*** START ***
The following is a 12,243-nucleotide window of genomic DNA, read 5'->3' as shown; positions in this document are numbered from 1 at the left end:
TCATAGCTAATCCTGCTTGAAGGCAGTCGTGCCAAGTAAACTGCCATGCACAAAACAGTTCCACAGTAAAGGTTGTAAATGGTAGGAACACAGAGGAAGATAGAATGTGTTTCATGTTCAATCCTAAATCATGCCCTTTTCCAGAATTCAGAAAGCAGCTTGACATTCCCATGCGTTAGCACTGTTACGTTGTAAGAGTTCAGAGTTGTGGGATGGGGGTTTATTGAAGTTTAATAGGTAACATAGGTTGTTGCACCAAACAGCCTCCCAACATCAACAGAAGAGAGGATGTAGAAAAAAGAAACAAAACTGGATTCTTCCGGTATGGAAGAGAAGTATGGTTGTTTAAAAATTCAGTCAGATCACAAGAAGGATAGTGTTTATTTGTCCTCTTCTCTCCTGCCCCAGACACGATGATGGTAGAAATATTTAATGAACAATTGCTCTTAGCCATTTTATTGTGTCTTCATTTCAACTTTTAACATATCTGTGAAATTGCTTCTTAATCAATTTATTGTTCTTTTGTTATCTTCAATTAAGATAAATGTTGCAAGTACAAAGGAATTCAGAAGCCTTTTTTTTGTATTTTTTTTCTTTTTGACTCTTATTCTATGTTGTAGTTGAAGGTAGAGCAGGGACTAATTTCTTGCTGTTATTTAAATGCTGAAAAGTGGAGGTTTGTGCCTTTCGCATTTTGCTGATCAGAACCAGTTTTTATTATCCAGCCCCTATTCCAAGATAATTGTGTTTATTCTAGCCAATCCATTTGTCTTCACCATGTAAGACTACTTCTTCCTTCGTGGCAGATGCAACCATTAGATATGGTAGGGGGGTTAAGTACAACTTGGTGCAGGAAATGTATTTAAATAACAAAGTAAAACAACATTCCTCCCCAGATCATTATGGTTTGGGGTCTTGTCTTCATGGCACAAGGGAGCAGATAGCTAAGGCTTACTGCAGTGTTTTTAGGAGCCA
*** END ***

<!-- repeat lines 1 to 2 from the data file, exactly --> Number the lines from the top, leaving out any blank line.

The following is a 12,243-nucleotide window of genomic DNA, read 5'->3' as shown; positions in this document are numbered from 1 at the left end:
TCATAGCTAATCCTGCTTGAAGGCAGTCGTGCCAAGTAAACTGCCATGCACAAAACAGTTCCACAGTAAAGGTTGTAAATGGTAGGAACACAGAGGAAGATAGAATGTGTTTCATGTTCAATCCTAAATCATGCCCTTTTCCAGAATTCAGAAAGCAGCTTGACATTCCCATGCGTTAGCACTGTTACGTTGTAAGAGTTCAGAGTTGTGGGATGGGGGTTTATTGAAGTTTAATAGGTAACATAGGTTGTTGCACCAAACAGCCTCCCAACATCAACAGAAGAGAGGATGTAGAAAAAAGAAACAAAACTGGATTCTTCCGGTATGGAAGAGAAGTATGGTTGTTTAAAAATTCAGTCAGATCACAAGAAGGATAGTGTTTATTTGTCCTCTTCTCTCCTGCCCCAGACACGATGATGGTAGAAATATTTAATGAACAATTGCTCTTAGCCATTTTATTGTGTCTTCATTTCAACTTTTAACATATCTGTGAAATTGCTTCTTAATCAATTTATTGTTCTTTTGTTATCTTCAATTAAGATAAATGTTGCAAGTACAAAGGAATTCAGAAGCCTTTTTTTTGTATTTTTTTTCTTTTTGACTCTTATTCTATGTTGTAGTTGAAGGTAGAGCAGGGACTAATTTCTTGCTGTTATTTAAATGCTGAAAAGTGGAGGTTTGTGCCTTTCGCATTTTGCTGATCAGAACCAGTTTTTATTATCCAGCCCCTATTCCAAGATAATTGTGTTTATTCTAGCCAATCCATTTGTCTTCACCATGTAAGACTACTTCTTCCTTCGTGGCAGATGCAACCATTAGATATGGTAGGGGGGTTAAGTACAACTTGGTGCAGGAAATGTATTTAAATAACAAAGTAAAACAACATTCCTCCCCAGATCATTATGGTTTGGGGTCTTGTCTTCATGGCACAAGGGAGCAGATAGCTAAGGCTTACTGCAGTGTTTTTAGGAGCCA